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The objective of the audit was to examine whether selected entities implemented agreed ANAO performance audit, the Joint Committee of Public Accounts and Audit, and other parliamentary committee recommendations.
The objective of the audit was to examine the effectiveness of Defence’s quarterly performance report as a mechanism to inform senior stakeholders about risks and issues in the delivery of capability to the Australian Defence Force.
The objective of the audit was to assess the effectiveness of the management by Defence and the DMO of the procurement of the modernised High Frequency communication capability for the ADF. The audit focussed on Phase 3A of the Project which commenced in the mid 1990's and involved the selection of the Prime Contractor; negotiation of the Prime Contract and the Network Operation and Support Contract; and the development and implementation of the Communication System.
This audit focuses on the Australian Defence Force's (ADF) Air Combat fleet's logistics support, regular maintenance and structural refurbishment. These activities are collectively referred to as fleet in-service support. The current Defence White Paper states that Air Combat is the most important single capability for the defence of Australia.
The audit objective was to assess the effectiveness of the Air Combat fleet's in-service support arrangements to provide capability for air combat operations. Capital equipment acquisition projects covered by this report are limited to the Hornet and F-111 structural refurbishment projects, which aim to ensure these aircraft remain serviceable until their withdrawal from service.
assess, in a selection of FMA Act and CAC Act agencies, how well the revised Commonwealth Procurement Guidelines had been implemented; and
identify any better practice or common problem areas to assist other agencies in their future procurement activities.
The audit focused on procurement requirements that had changed as a result of the revised CPGs, rather than being a more general audit of compliance with all procurement requirements. The audit was conducted in the following entities:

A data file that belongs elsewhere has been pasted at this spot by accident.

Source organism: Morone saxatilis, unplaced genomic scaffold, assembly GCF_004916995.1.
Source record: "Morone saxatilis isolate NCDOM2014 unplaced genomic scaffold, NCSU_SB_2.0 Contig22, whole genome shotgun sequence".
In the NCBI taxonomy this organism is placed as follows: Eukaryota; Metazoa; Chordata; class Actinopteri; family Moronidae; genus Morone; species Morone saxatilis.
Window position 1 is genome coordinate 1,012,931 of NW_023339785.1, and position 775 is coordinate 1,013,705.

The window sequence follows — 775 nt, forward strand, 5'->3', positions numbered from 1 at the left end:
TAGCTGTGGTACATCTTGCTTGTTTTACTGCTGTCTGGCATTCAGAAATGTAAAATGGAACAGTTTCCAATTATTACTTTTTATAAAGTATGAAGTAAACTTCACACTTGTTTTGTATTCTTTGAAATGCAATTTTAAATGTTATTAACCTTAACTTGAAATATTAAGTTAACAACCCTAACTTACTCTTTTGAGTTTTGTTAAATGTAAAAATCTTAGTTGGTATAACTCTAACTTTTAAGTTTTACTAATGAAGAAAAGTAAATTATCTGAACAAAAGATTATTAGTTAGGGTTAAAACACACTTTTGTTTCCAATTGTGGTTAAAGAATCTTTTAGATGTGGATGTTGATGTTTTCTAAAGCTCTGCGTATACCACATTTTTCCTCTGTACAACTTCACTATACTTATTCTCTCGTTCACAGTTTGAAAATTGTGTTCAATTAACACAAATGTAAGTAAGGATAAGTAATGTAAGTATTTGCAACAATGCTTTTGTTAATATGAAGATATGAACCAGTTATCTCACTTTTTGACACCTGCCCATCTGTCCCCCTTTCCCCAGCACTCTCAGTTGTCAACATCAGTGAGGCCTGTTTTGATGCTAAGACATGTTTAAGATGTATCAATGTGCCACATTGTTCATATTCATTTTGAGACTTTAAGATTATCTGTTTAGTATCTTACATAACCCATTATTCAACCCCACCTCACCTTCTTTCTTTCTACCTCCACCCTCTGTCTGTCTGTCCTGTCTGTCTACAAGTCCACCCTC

Australian Federal Police;
Bureau of Meteorology;
Commonwealth Scientific and Industrial Research Organisation (CSIRO);
The fleet oiler HMAS WESTRALIA was a key element of the Royal Australian Navy (hereafter referred to as ‘Navy') Maritime Operations Support Capability (MOSC) from 1989 until September 2006. WESTRALIA provided logistic support to naval operations and exercises and contributed to Defence international engagement through these activities. The new vessel to replace WESTRALIA is called HMAS SIRIUS and was commissioned by Defence in mid September 2006, which was concurrent with the formal decommissioning of WESTRALIA. This approach was adopted by Defence to ensure that Navy maintained a continuous afloat support capability.
The objective of this follow-up audit was to assess the extent to which DVA had implemented the recommendations from the original audit during the period 2002–06, including in its preparation of the IT outsourcing contract which will operate from 2007.
The objective of the report is to review the effectiveness of remediation activities put in place by Defence and the DMO to improve the performance of SDSS following the delivery in July 2003 of the SDSS Upgrade Project, with specific attention to the SDSS Get Well Programme. The audit reviewed the outcomes of the Get Well Programme, and assessed how effectively a segment of the Defence supply chain (of which SDSS is one key component) was meeting selected maritime end user capability and reporting requirements. In order to achieve this, the audit reviewed three key maritime combatant forces: COLLINS Class submarines; Adelaide Class Guided Missile Frigates (FFGs); and ANZAC Class Frigates. The ANAO notes that these three capabilities account for some 50 per cent of the Navy's total forecast expenditure for 2006–07.
The objective of the audit was to provide an independent assurance on the effectiveness of Defence and DMO's management of the acquisition of the ASLAV capability to Army. The audit examined the initial capability requirements and approval process, the contract negotiation process, and the management of the Project and Contracts by DMO.
The objective of the audit was to examine the effectiveness of Defence's management of the procurement of Minor capital equipment for Army capability. In particular, the audit focussed on the identification and approval of capability requirements; the management of Army Minors Program funding and expenditure; and DMO management of procurement processes for Army Minor projects. The audit focused on projects included in the Program as at 1 July 2005. As at that date, 85 projects were listed. Case studies illustrating particular issues in the management of the Program are profiled throughout the report in the relevant section.